top of page

Press Reviews

''Others who are also excellent in role include Giles Davies as sixteenth-century jester Jack Point. He is able to give genuine poise and depth to this part, especially in his dialogue, and his Act Two scene with Wilfrid Shadbolt (Graham Stone) is one of the highlights of the show, being both witty and poignant." Kentish Opera, 2023, Stag Theatre, Sevenoaks

"The title role was taken by the young soprano Monica McGhee, whose immaculate vocalsim and bright and breezy personality were constant joy. Matching her nicely was the tenor Robin Bailey as the Duke, again vocally ideal and with his de haut en bas manner perfectly captured. The bass baritone Giles Davies made his mark in a couple of smaller assignments - the stereotypical military man Belhomme and the decrepit courtier La Boisene. The conductor Toby Purser showed a striking affinity with Offenbach's style, the entire score bouncing merrily over the footlights. The 12-strong St Paul's Sinfonia played with unerring skill."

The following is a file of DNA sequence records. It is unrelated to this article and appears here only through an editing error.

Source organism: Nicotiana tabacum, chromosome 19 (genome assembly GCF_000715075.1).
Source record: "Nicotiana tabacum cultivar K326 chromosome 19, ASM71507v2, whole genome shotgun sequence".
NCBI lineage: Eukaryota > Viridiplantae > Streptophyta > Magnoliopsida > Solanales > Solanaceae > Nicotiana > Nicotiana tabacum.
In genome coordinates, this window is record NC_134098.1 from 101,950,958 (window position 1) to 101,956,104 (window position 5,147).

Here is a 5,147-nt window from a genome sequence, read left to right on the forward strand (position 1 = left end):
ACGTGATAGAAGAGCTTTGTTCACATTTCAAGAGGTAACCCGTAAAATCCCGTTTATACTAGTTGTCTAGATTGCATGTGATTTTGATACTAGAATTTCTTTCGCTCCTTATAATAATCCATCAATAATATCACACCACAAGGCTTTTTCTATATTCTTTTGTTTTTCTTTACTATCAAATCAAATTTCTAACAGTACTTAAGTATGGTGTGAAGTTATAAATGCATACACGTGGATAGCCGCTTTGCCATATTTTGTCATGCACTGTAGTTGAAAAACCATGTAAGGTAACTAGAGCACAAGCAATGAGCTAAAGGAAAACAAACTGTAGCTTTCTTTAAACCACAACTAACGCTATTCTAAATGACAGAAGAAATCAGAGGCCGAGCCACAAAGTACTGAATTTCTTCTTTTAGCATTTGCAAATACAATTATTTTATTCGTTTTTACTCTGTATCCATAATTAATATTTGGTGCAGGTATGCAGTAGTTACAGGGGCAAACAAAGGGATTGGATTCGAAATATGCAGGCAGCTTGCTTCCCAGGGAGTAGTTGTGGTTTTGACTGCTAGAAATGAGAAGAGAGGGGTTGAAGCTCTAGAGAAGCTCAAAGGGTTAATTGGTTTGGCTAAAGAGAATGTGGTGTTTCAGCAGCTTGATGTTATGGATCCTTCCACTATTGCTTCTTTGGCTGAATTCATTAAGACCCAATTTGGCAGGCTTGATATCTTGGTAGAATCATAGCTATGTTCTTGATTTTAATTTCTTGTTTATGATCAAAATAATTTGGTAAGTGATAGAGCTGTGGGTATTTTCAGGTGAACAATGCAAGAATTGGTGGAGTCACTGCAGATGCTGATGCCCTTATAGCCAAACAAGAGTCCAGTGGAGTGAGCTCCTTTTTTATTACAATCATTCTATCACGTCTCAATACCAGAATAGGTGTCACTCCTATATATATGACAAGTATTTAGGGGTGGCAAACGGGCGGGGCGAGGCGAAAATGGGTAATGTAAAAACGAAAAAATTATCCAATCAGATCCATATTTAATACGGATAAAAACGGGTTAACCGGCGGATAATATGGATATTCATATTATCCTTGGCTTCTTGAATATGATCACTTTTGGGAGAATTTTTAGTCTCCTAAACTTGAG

Opera Magazine. 'La Belle Lurette', New Sussex Opera, 2022

"Other memorable performances come from Robin Bailey's priveleged Duke, Kristin Finnigan's don't mess with me laundrette and Giles Davies's double act as military officer Belhomme and grotesque courtier Le Boisene - two characters scarcely recognisable as the same performer.

Operetta is a tricky form to get right, but director Foster knows exactly what to do with this material. His staging maintains pace and a keen sense of style."

The Stage, 'La Belle Lurette', New Sussex Opera, 2022.

"Giles Davies plays up effectively the affectations of Belhomme, leading a cohort of soldiers who also come to flirt with the laundresses, to the consternation of Marcelline."

Classical Source, 'La Belle Lurette', New Sussex Opera, 2022.

''Jeff Clarke and his cast lean into it, with the malevolent wise men Scaphio and Phantis (Robert Gildon and Giles Davies) throwing some very daft shapes indeed while dressed in outsize breeches and stovepipe hats, while the orchestra and chorus are buoyant and warm.''

The Arts Desk. 'Utopia Limited', Gilbert and Sullivan Festival, Buxton, 2022

''I found that the two Wise Men came across better here than in other productions with their more meaningful reading of Gilbert’s book to help a better understanding of the plot. An excellent overture (recently composed by John Owen Edwards) was added since none was ever written by Sullivan. The singing was strong throughout and it would be unfair to single out principals for their excellent contribution.''

Seen and Heard International. 'Utopia Limited', Gilbert and Sullivan Festival, Buxton, 2022